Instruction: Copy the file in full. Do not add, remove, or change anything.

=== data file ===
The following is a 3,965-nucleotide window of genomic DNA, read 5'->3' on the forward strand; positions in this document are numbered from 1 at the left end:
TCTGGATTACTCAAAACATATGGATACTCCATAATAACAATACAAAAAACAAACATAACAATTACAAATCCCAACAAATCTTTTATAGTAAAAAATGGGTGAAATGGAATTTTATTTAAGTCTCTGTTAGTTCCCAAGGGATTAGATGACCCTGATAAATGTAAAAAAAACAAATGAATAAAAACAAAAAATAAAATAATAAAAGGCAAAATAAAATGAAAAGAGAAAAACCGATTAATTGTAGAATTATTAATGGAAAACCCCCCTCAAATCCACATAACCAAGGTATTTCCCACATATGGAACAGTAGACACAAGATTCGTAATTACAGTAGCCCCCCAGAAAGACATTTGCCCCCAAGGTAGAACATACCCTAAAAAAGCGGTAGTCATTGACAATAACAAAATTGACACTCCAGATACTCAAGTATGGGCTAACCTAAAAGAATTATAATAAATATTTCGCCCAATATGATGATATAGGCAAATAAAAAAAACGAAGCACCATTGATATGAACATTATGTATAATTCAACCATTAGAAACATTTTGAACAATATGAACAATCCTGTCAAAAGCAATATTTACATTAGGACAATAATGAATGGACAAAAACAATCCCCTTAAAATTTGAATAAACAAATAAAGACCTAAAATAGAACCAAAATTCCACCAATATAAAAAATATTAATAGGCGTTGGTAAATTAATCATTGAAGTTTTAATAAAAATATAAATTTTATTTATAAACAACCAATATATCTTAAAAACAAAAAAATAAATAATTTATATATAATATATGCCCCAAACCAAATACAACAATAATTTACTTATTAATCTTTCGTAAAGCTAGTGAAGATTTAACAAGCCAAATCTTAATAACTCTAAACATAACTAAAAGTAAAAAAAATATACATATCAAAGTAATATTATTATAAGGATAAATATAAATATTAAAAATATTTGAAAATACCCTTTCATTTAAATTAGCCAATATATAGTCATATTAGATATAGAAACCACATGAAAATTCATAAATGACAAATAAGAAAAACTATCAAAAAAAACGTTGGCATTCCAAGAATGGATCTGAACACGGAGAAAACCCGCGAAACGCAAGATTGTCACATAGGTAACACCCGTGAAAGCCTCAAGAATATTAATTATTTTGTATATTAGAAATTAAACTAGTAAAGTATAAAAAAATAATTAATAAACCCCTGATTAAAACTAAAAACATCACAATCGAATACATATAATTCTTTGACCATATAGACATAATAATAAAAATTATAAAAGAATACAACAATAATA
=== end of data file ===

The following is a 3,965-nucleotide window of genomic DNA, read 5'->3' on the forward strand; positions in this document are numbered from 1 at the left end:
TCTGGATTACTCAAAACATATGGATACTCCATAATAACAATACAAAAAACAAACATAACAATTACAAATCCCAACAAATCTTTTATAGTAAAAAATGGGTGAAATGGAATTTTATTTAAGTCTCTGTTAGTTCCCAAGGGATTAGATGACCCTGATAAATGTAAAAAAAACAAATGAATAAAAACAAAAAATAAAATAATAAAAGGCAAAATAAAATGAAAAGAGAAAAACCGATTAATTGTAGAATTATTAATGGAAAACCCCCCTCAAATCCACATAACCAAGGTATTTCCCACATATGGAACAGTAGACACAAGATTCGTAATTACAGTAGCCCCCCAGAAAGACATTTGCCCCCAAGGTAGAACATACCCTAAAAAAGCGGTAGTCATTGACAATAACAAAATTGACACTCCAGATACTCAAGTATGGGCTAACCTAAAAGAATTATAATAAATATTTCGCCCAATATGATGATATAGGCAAATAAAAAAAACGAAGCACCATTGATATGAACATTATGTATAATTCAACCATTAGAAACATTTTGAACAATATGAACAATCCTGTCAAAAGCAATATTTACATTAGGACAATAATGAATGGACAAAAACAATCCCCTTAAAATTTGAATAAACAAATAAAGACCTAAAATAGAACCAAAATTCCACCAATATAAAAAATATTAATAGGCGTTGGTAAATTAATCATTGAAGTTTTAATAAAAATATAAATTTTATTTATAAACAACCAATATATCTTAAAAACAAAAAAATAAATAATTTATATATAATATATGCCCCAAACCAAATACAACAATAATTTACTTATTAATCTTTCGTAAAGCTAGTGAAGATTTAACAAGCCAAATCTTAATAACTCTAAACATAACTAAAAGTAAAAAAAATATACATATCAAAGTAATATTATTATAAGGATAAATATAAATATTAAAAATATTTGAAAATACCCTTTCATTTAAATTAGCCAATATATAGTCATATTAGATATAGAAACCACATGAAAATTCATAAATGACAAATAAGAAAAACTATCAAAAAAAACGTTGGCATTCCAAGAATGGATCTGAACACGGAGAAAACCCGCGAAACGCAAGATTGTCACATAGGTAACACCCGTGAAAGCCTCAAGAATATTAATTATTTTGTATATTAGAAATTAAACTAGTAAAGTATAAAAAAATAATTAATAAACCCCTGATTAAAACTAAAAACATCACAATCGAATACATATAATTCTTTGACCATATAGACATAATAATAAAAATTATAAAAGAATACAACAATAATA